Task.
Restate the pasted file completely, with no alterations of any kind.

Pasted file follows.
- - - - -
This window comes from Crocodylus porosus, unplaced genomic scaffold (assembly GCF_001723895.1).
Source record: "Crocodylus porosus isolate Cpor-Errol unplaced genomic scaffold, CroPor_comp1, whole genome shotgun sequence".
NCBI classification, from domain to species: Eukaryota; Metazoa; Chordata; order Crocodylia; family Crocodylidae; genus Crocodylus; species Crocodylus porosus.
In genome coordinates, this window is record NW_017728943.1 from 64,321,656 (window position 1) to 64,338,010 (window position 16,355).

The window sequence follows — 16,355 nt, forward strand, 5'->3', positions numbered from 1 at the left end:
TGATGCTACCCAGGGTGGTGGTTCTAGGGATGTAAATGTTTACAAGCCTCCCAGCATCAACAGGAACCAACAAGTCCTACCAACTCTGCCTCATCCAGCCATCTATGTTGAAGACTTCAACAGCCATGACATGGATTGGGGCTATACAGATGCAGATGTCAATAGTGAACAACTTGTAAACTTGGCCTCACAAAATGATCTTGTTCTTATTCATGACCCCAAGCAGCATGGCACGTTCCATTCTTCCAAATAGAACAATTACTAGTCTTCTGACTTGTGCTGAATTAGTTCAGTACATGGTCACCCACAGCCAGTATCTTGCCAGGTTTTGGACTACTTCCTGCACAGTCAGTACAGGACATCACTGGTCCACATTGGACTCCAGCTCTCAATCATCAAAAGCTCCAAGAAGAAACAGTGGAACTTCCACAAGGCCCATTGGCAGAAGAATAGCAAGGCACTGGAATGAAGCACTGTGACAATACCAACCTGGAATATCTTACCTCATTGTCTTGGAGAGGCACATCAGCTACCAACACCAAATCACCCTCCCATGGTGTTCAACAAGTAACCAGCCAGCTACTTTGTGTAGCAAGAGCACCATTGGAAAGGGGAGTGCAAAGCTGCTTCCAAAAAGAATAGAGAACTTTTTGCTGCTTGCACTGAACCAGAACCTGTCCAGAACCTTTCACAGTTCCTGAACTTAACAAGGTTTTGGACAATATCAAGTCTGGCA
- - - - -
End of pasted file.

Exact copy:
This window comes from Crocodylus porosus, unplaced genomic scaffold (assembly GCF_001723895.1).
Source record: "Crocodylus porosus isolate Cpor-Errol unplaced genomic scaffold, CroPor_comp1, whole genome shotgun sequence".
NCBI classification, from domain to species: Eukaryota; Metazoa; Chordata; order Crocodylia; family Crocodylidae; genus Crocodylus; species Crocodylus porosus.
In genome coordinates, this window is record NW_017728943.1 from 64,321,656 (window position 1) to 64,338,010 (window position 16,355).

The window sequence follows — 16,355 nt, forward strand, 5'->3', positions numbered from 1 at the left end:
TGATGCTACCCAGGGTGGTGGTTCTAGGGATGTAAATGTTTACAAGCCTCCCAGCATCAACAGGAACCAACAAGTCCTACCAACTCTGCCTCATCCAGCCATCTATGTTGAAGACTTCAACAGCCATGACATGGATTGGGGCTATACAGATGCAGATGTCAATAGTGAACAACTTGTAAACTTGGCCTCACAAAATGATCTTGTTCTTATTCATGACCCCAAGCAGCATGGCACGTTCCATTCTTCCAAATAGAACAATTACTAGTCTTCTGACTTGTGCTGAATTAGTTCAGTACATGGTCACCCACAGCCAGTATCTTGCCAGGTTTTGGACTACTTCCTGCACAGTCAGTACAGGACATCACTGGTCCACATTGGACTCCAGCTCTCAATCATCAAAAGCTCCAAGAAGAAACAGTGGAACTTCCACAAGGCCCATTGGCAGAAGAATAGCAAGGCACTGGAATGAAGCACTGTGACAATACCAACCTGGAATATCTTACCTCATTGTCTTGGAGAGGCACATCAGCTACCAACACCAAATCACCCTCCCATGGTGTTCAACAAGTAACCAGCCAGCTACTTTGTGTAGCAAGAGCACCATTGGAAAGGGGAGTGCAAAGCTGCTTCCAAAAAGAATAGAGAACTTTTTGCTGCTTGCACTGAACCAGAACCTGTCCAGAACCTTTCACAGTTCCTGAACTTAACAAGGTTTTGGACAATATCAAGTCTGGCA